Context: Improving access to healthy foods is a promising strategy to prevent nutrition-related chronic diseases. To characterize retail food environments and identify areas with limited retail access, researchers, government programs, and community advocates have primarily used secondary retail food outlet data sources (e.g., InfoUSA or government food registries). To advance the state of the science on measuring retail food environments, this systematic review examined the evidence for validity reported for secondary retail food outlet data sources for characterizing retail food environments.
Evidence acquisition: A literature search was conducted through December 31, 2012, to identify peer-reviewed published literature that compared secondary retail food outlet data sources to primary data sources (i.e., field observations) for accuracy of identifying the type and location of retail food outlets. Data were analyzed in 2013.
Evidence synthesis: Nineteen studies met the inclusion criteria. The evidence for validity reported varied by secondary data sources examined, primary data-gathering approaches, retail food outlets examined, and geographic and sociodemographic characteristics. More than half of the studies (53%) did not report evidence for validity by type of food outlet examined and by a particular secondary data source.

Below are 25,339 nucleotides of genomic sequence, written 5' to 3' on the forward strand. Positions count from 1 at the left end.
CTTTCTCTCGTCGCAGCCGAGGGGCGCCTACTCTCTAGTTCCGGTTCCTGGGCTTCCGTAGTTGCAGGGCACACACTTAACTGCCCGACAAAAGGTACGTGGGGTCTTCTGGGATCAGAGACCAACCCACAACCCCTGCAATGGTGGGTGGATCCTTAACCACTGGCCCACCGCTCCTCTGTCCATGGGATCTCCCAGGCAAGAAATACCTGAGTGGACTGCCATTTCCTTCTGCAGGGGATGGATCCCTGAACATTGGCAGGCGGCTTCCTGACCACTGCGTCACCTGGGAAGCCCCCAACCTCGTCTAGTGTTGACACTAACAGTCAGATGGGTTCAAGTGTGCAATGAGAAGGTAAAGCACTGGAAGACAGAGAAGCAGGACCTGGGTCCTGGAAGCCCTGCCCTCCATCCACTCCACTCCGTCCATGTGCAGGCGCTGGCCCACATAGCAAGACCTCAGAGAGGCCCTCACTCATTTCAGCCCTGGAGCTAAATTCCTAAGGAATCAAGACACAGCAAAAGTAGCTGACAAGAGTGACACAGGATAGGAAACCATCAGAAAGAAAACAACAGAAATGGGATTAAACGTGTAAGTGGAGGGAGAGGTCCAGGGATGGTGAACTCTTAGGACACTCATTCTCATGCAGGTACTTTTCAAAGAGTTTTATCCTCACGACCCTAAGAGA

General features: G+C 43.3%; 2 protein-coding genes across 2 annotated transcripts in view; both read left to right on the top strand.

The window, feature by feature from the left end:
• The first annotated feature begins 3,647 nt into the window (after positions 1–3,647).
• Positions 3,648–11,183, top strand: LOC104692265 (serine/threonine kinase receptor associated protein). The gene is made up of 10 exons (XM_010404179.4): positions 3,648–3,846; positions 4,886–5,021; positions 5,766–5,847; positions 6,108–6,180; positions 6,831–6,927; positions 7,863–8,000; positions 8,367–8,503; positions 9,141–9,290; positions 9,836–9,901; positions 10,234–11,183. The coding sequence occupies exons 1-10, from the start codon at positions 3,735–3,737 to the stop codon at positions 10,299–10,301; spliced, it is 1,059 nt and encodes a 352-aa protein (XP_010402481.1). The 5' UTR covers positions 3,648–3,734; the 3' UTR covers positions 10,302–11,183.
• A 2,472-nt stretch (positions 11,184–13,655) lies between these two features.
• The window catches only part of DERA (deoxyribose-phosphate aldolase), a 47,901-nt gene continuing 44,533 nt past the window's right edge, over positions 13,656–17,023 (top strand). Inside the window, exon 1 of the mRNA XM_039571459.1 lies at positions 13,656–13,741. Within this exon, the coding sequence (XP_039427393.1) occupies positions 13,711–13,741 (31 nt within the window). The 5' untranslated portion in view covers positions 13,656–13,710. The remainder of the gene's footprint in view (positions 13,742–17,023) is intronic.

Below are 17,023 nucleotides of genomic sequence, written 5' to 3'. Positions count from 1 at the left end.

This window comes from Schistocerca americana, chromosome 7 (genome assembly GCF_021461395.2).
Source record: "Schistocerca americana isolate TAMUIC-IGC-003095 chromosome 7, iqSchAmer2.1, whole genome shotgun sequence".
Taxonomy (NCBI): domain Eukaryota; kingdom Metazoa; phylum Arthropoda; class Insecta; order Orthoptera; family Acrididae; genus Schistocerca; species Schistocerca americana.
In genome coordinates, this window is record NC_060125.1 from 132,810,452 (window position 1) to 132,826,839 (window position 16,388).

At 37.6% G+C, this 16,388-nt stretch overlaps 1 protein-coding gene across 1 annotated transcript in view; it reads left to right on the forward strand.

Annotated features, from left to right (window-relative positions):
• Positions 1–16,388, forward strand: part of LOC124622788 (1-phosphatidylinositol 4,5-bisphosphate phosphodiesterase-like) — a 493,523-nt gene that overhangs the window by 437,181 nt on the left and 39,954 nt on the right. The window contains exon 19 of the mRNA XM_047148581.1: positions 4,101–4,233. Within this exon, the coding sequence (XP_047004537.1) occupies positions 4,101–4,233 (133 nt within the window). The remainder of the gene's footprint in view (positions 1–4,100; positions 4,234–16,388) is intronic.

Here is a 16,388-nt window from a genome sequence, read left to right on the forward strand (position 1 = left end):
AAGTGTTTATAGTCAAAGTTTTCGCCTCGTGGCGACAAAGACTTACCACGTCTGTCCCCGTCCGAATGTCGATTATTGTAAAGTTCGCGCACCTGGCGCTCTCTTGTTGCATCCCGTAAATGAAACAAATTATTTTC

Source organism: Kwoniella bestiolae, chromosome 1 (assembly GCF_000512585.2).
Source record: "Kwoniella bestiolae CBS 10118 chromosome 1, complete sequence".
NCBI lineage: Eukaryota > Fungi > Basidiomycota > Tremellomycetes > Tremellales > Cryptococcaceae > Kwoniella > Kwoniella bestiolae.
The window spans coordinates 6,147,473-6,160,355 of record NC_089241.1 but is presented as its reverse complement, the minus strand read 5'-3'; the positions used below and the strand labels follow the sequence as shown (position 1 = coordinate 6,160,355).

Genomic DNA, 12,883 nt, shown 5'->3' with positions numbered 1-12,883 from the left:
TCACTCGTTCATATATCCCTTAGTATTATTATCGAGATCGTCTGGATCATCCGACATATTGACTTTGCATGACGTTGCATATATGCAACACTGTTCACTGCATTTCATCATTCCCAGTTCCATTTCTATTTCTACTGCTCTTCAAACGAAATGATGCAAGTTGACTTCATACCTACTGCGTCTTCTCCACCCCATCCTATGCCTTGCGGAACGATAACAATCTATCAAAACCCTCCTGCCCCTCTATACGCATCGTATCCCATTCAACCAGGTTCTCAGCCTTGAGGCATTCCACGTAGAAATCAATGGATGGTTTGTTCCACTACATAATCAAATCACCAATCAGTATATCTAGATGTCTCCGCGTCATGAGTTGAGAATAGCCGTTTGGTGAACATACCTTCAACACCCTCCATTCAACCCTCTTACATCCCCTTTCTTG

Conclusions: Researchers should strive to gather primary data but if relying on secondary data sources, InfoUSA and government food registries had higher levels of agreement than reported by other secondary data sources and may provide sufficient accuracy for exploring these associations in large study areas.
Published by Elsevier Inc. on behalf of American Journal of Preventive Medicine.